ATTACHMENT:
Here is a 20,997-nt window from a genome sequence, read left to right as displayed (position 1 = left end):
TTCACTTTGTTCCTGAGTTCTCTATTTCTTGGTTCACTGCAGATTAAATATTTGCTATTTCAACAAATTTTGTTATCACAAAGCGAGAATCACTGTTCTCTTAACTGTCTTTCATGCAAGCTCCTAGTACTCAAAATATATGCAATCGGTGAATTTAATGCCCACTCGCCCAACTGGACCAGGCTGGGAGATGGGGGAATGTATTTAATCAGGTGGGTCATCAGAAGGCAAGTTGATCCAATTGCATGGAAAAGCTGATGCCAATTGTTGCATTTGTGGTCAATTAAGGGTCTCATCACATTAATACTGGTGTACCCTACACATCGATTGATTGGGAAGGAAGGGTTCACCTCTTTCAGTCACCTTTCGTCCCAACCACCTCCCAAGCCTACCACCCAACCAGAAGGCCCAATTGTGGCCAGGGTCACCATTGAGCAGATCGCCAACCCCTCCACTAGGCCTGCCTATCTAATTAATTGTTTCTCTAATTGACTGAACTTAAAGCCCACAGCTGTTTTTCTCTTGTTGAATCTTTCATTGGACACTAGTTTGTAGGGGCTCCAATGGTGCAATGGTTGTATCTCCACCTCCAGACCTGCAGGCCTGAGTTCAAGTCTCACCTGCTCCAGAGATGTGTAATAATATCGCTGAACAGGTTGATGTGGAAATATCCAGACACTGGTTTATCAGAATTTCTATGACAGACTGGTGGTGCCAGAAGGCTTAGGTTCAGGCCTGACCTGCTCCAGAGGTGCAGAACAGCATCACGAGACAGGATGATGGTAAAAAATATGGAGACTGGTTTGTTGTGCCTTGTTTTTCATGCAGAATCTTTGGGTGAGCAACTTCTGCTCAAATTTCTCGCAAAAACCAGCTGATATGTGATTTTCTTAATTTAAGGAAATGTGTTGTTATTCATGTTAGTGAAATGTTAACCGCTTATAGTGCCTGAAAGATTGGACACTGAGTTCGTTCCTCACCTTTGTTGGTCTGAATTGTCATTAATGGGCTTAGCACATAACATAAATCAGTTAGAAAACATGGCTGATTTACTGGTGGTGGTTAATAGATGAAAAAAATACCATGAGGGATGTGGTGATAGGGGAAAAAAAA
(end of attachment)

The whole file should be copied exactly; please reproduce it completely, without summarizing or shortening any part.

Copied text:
Here is a 20,997-nt window from a genome sequence, read left to right as displayed (position 1 = left end):
TTCACTTTGTTCCTGAGTTCTCTATTTCTTGGTTCACTGCAGATTAAATATTTGCTATTTCAACAAATTTTGTTATCACAAAGCGAGAATCACTGTTCTCTTAACTGTCTTTCATGCAAGCTCCTAGTACTCAAAATATATGCAATCGGTGAATTTAATGCCCACTCGCCCAACTGGACCAGGCTGGGAGATGGGGGAATGTATTTAATCAGGTGGGTCATCAGAAGGCAAGTTGATCCAATTGCATGGAAAAGCTGATGCCAATTGTTGCATTTGTGGTCAATTAAGGGTCTCATCACATTAATACTGGTGTACCCTACACATCGATTGATTGGGAAGGAAGGGTTCACCTCTTTCAGTCACCTTTCGTCCCAACCACCTCCCAAGCCTACCACCCAACCAGAAGGCCCAATTGTGGCCAGGGTCACCATTGAGCAGATCGCCAACCCCTCCACTAGGCCTGCCTATCTAATTAATTGTTTCTCTAATTGACTGAACTTAAAGCCCACAGCTGTTTTTCTCTTGTTGAATCTTTCATTGGACACTAGTTTGTAGGGGCTCCAATGGTGCAATGGTTGTATCTCCACCTCCAGACCTGCAGGCCTGAGTTCAAGTCTCACCTGCTCCAGAGATGTGTAATAATATCGCTGAACAGGTTGATGTGGAAATATCCAGACACTGGTTTATCAGAATTTCTATGACAGACTGGTGGTGCCAGAAGGCTTAGGTTCAGGCCTGACCTGCTCCAGAGGTGCAGAACAGCATCACGAGACAGGATGATGGTAAAAAATATGGAGACTGGTTTGTTGTGCCTTGTTTTTCATGCAGAATCTTTGGGTGAGCAACTTCTGCTCAAATTTCTCGCAAAAACCAGCTGATATGTGATTTTCTTAATTTAAGGAAATGTGTTGTTATTCATGTTAGTGAAATGTTAACCGCTTATAGTGCCTGAAAGATTGGACACTGAGTTCGTTCCTCACCTTTGTTGGTCTGAATTGTCATTAATGGGCTTAGCACATAACATAAATCAGTTAGAAAACATGGCTGATTTACTGGTGGTGGTTAATAGATGAAAAAAATACCATGAGGGATGTGGTGATAGGGGAAAAAAAA